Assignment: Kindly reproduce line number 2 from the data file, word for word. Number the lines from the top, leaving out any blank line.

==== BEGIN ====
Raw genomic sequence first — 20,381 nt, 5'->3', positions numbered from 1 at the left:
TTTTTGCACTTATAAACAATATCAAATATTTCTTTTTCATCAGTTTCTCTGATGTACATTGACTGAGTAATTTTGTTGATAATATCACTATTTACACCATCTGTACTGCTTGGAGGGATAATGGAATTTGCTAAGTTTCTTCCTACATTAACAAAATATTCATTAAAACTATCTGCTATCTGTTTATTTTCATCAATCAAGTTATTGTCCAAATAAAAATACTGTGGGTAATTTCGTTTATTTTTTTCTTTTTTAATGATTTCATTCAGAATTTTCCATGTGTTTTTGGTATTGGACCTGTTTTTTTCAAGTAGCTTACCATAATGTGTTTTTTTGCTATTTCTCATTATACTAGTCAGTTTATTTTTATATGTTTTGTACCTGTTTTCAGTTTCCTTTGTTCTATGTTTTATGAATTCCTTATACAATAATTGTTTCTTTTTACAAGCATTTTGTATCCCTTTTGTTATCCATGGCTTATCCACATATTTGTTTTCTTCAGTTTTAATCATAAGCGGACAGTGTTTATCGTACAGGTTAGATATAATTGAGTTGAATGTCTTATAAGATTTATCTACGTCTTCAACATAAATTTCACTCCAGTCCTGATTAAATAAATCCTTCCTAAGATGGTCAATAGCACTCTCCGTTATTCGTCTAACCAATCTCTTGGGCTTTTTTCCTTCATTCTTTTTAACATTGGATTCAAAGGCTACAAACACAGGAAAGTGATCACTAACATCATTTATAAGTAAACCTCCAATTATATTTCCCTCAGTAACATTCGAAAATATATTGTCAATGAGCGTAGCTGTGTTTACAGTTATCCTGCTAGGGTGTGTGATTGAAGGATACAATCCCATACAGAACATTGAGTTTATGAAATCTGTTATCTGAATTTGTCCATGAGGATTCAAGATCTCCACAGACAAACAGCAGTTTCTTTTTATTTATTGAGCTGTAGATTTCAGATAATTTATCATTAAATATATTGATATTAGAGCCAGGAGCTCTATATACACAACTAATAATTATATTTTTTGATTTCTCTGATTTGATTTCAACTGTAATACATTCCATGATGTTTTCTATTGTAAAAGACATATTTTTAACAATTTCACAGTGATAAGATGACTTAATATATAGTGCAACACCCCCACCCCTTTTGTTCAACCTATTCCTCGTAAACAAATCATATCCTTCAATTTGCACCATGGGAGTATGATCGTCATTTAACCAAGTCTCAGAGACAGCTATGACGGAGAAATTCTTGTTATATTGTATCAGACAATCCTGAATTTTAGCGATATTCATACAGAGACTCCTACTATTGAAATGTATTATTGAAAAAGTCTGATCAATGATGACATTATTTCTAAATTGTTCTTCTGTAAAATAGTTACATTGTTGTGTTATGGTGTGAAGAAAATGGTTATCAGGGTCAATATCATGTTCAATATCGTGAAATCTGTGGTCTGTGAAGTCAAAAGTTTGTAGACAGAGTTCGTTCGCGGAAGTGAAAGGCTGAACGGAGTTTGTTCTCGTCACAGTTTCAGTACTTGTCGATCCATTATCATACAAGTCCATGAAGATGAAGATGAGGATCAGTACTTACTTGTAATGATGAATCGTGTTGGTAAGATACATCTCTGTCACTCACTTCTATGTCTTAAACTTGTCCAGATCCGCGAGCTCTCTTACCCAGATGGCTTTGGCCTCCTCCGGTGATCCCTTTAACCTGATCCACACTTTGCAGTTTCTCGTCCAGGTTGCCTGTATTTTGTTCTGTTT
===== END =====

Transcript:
TTTTTGCACTTATAAACAATATCAAATATTTCTTTTTCATCAGTTTCTCTGATGTACATTGACTGAGTAATTTTGTTGATAATATCACTATTTACACCATCTGTACTGCTTGGAGGGATAATGGAATTTGCTAAGTTTCTTCCTACATTAACAAAATATTCATTAAAACTATCTGCTATCTGTTTATTTTCATCAATCAAGTTATTGTCCAAATAAAAATACTGTGGGTAATTTCGTTTATTTTTTTCTTTTTTAATGATTTCATTCAGAATTTTCCATGTGTTTTTGGTATTGGACCTGTTTTTTTCAAGTAGCTTACCATAATGTGTTTTTTTGCTATTTCTCATTATACTAGTCAGTTTATTTTTATATGTTTTGTACCTGTTTTCAGTTTCCTTTGTTCTATGTTTTATGAATTCCTTATACAATAATTGTTTCTTTTTACAAGCATTTTGTATCCCTTTTGTTATCCATGGCTTATCCACATATTTGTTTTCTTCAGTTTTAATCATAAGCGGACAGTGTTTATCGTACAGGTTAGATATAATTGAGTTGAATGTCTTATAAGATTTATCTACGTCTTCAACATAAATTTCACTCCAGTCCTGATTAAATAAATCCTTCCTAAGATGGTCAATAGCACTCTCCGTTATTCGTCTAACCAATCTCTTGGGCTTTTTTCCTTCATTCTTTTTAACATTGGATTCAAAGGCTACAAACACAGGAAAGTGATCACTAACATCATTTATAAGTAAACCTCCAATTATATTTCCCTCAGTAACATTCGAAAATATATTGTCAATGAGCGTAGCTGTGTTTACAGTTATCCTGCTAGGGTGTGTGATTGAAGGATACAATCCCATACAGAACATTGAGTTTATGAAATCTGTTATCTGAATTTGTCCATGAGGATTCAAGATCTCCACAGACAAACAGCAGTTTCTTTTTATTTATTGAGCTGTAGATTTCAGATAATTTATCATTAAATATATTGATATTAGAGCCAGGAGCTCTATATACACAACTAATAATTATATTTTTTGATTTCTCTGATTTGATTTCAACTGTAATACATTCCATGATGTTTTCTATTGTAAAAGACATATTTTTAACAATTTCACAGTGATAAGATGACTTAATATATAGTGCAACACCCCCACCCCTTTTGTTCAACCTATTCCTCGTAAACAAATCATATCCTTCAATTTGCACCATGGGAGTATGATCGTCATTTAACCAAGTCTCAGAGACAGCTATGACGGAGAAATTCTTGTTATATTGTATCAGACAATCCTGAATTTTAGCGATATTCATACAGAGACTCCTACTATTGAAATGTATTATTGAAAAAGTCTGATCAATGATGACATTATTTCTAAATTGTTCTTCTGTAAAATAGTTACATTGTTGTGTTATGGTGTGAAGAAAATGGTTATCAGGGTCAATATCATGTTCAATATCGTGAAATCTGTGGTCTGTGAAGTCAAAAGTTTGTAGACAGAGTTCGTTCGCGGAAGTGAAAGGCTGAACGGAGTTTGTTCTCGTCACAGTTTCAGTACTTGTCGATCCATTATCATACAAGTCCATGAAGATGAAGATGAGGATCAGTACTTACTTGTAATGATGAATCGTGTTGGTAAGATACATCTCTGTCACTCACTTCTATGTCTTAAACTTGTCCAGATCCGCGAGCTCTCTTACCCAGATGGCTTTGGCCTCCTCCGGTGATCCCTTTAACCTGATCCACACTTTGCAGTTTCTCGTCCAGGTTGCCTGTATTTTGTTCTGTTT